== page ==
5. Impact of the Act on Economic Development in Nigeria

In terms of attaining its set objectives, the Land Use Act has not been a success and two principal reasons account for this. The first is the Act’s inherent contradictions and defects, the second is institutional weakness, and lack of political will in the country to secure a just, fair and effective implementation of the Act to bring about economic. On the first leg, the divesting of citizens’ freehold title to their land is antithetical to their economic prosperity as land ceased from being an article of commerce upon the commencement of the Act. Against the backdrop that overwhelming majority of Nigerians have no other source of income and livelihood save the one derivable from land by way of subsistence farming or disposal to earn income for business or family needs, this dispossession has plunged the majority of Nigerians into poverty rather than prosperity. Isong, argues that any development strategy must ultimately be interwoven with the aspirations of the people and society rather than seek to pursue the ambitions of few people in government. (Isong, 1985, pp. 3-13) This dispossession therefore places less income in the hands of the vast majority of Nigerians and, for that matter, impacts adversely on the per capita income and the Gross Domestic Product (GDP). This leads to a vicious circle of low savings, low investment and slower economic progress.

Section 22 of the Act is particularly devastating as it prohibits any person to whom the Governor has granted a statutory right of occupancy from assigning, mortgaging, transferring, subleasing or howsoever adversely dealing with the land against the terms of grant without having first had and obtained the consent of the Governor.13 Obtaining the consent of the Governor is fraught with administrative bottlenecks, financial burden, delays and even in some cases politicization. The severest consequence of the requirement for Governor’s consent before alienation manifests in the area of mortgages. A mortgage is a security for the payment of a debt or the discharge of some other obligation for which it is given. Worldwide mortgages are an effective way of raising capital from financial institutions needed for investment that induces growth in the various sectors of the economy. To obfuscate this significant tool by preconditioning it to the Governor’s consent in the light of the foregoing analysis is to weaken it. Worst of all, the Governor may withhold or refuse his consent and if it happens, the landowner would have been shut out from credit facilities that would otherwise regenerate his investment portfolio. In Associated Discount House Ltd. v. Minister of Federal Capital Territory and Anor14 the Supreme Court of Nigeria held that:

It has been argued and rightly too that it is the holder of a statutory right of occupancy granted by the Governor that should apply for consent to mortgage the property. This does not detract from the fact that the power to grant or refuse consent to the mortgage rests with the Governor.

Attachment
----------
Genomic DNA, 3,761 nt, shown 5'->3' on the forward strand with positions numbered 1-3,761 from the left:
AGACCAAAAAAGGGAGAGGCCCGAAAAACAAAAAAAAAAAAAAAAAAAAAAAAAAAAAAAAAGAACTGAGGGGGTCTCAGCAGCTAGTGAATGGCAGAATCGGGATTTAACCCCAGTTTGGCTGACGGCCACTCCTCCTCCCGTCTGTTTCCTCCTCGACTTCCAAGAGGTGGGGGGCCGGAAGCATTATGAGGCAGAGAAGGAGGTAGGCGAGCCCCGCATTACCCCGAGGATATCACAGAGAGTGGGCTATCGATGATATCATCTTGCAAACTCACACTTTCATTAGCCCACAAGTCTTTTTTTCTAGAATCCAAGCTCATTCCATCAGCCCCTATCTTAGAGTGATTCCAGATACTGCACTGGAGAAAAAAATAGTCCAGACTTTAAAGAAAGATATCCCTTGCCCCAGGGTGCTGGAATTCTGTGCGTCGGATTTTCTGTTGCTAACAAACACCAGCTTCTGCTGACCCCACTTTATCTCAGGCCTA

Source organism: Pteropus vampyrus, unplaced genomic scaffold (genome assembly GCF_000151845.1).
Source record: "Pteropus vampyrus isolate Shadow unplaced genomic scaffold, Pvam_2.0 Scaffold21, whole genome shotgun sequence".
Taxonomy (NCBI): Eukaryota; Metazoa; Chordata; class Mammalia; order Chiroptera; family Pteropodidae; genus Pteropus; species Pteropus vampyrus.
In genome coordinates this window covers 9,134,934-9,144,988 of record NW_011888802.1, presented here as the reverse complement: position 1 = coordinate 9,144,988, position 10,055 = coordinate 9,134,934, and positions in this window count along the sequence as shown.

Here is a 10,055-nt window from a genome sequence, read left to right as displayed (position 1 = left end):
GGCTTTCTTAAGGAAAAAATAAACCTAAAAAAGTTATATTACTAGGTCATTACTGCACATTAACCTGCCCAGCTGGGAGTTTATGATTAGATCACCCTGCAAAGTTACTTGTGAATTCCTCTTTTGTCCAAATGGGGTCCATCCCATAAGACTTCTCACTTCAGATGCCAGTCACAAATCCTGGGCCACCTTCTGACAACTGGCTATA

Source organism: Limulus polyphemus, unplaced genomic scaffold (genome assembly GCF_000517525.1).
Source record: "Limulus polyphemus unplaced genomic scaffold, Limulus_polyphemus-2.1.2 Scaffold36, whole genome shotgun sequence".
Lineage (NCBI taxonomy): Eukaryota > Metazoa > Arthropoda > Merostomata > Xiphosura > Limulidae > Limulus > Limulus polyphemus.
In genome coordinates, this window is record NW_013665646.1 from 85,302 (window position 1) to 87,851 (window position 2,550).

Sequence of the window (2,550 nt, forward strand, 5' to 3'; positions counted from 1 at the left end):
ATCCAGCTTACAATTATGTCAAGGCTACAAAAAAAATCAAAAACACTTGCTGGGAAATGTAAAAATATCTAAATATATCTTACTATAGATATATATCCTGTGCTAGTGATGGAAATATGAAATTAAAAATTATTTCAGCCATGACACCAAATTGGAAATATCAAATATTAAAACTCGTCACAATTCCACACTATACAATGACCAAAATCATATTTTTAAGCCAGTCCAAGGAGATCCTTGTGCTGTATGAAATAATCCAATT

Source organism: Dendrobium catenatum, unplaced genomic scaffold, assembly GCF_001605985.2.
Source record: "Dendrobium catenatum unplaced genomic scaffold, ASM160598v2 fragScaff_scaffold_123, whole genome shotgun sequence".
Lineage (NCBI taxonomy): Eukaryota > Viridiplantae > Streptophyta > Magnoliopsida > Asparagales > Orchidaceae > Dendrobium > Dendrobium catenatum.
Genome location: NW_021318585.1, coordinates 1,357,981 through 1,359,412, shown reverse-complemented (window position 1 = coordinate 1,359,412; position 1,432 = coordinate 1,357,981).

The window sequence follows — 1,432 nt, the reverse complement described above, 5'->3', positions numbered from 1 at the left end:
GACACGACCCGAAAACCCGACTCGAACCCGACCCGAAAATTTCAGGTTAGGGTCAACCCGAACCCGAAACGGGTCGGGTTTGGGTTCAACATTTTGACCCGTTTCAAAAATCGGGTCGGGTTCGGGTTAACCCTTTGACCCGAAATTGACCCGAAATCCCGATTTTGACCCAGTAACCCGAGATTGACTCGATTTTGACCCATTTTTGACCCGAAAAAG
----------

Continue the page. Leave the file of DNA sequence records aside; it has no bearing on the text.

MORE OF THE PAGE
The predicament of the landowner is further compounded by section 28 of the Land Use Act that empowers the Governor to revoke for overriding public interest any right of occupancy he had earlier granted. Overriding public interest includes when the Government requires the land for public purposes, projects or infrastructure. Sadly, the circumstances under which the Governor can exercise his power of revocation include where the occupier or holder of a right of occupancy assigns, mortgages, transfers possession, subleases or otherwise deals adversely with his right of occupancy or part thereof contrary to the provisions of the Act. This provision drains off any choices or freedom that a landowner may possibly have over his property except the one dictated by the mountains of bureaucracy, which he unavoidably has to deal with. Although, section 29(1) of the Act provides for the payment of compensation on the event of revocation by the Governor of a right of occupancy, such payment is to be made only for the value at the date of revocation of their unexhausted improvements. There are many problems with this requirement of the law. Those who validly obtained a certificate or right of occupancy over land that was subsequently revoked are not entitled to compensation if they did not make any improvements on their land or if they have exhausted such improvements, whatever they are. The question is what happens to the substance of the land itself as a store of value? A rural subsistence farmer or urban poor who depends on his land for sustenance losses out completely because there are no unexhausted improvements on the land. Moreover, compensation is not payable in the event of a revocation by the Governor where the holder of a right of occupancy has assigned, mortgaged, transferred possession, subleased or otherwise adversely dealt with a right of occupancy or any part thereof without the prior consent or approval of the Governor. In the same category are those who have breached any of the terms contained in the certificate of occupancy granted by the Governor.15 Apart from the fact that compensation where applicable is largely and grossly inadequate, this atmosphere generated by the Act has done more to impoverish Nigerians than otherwise.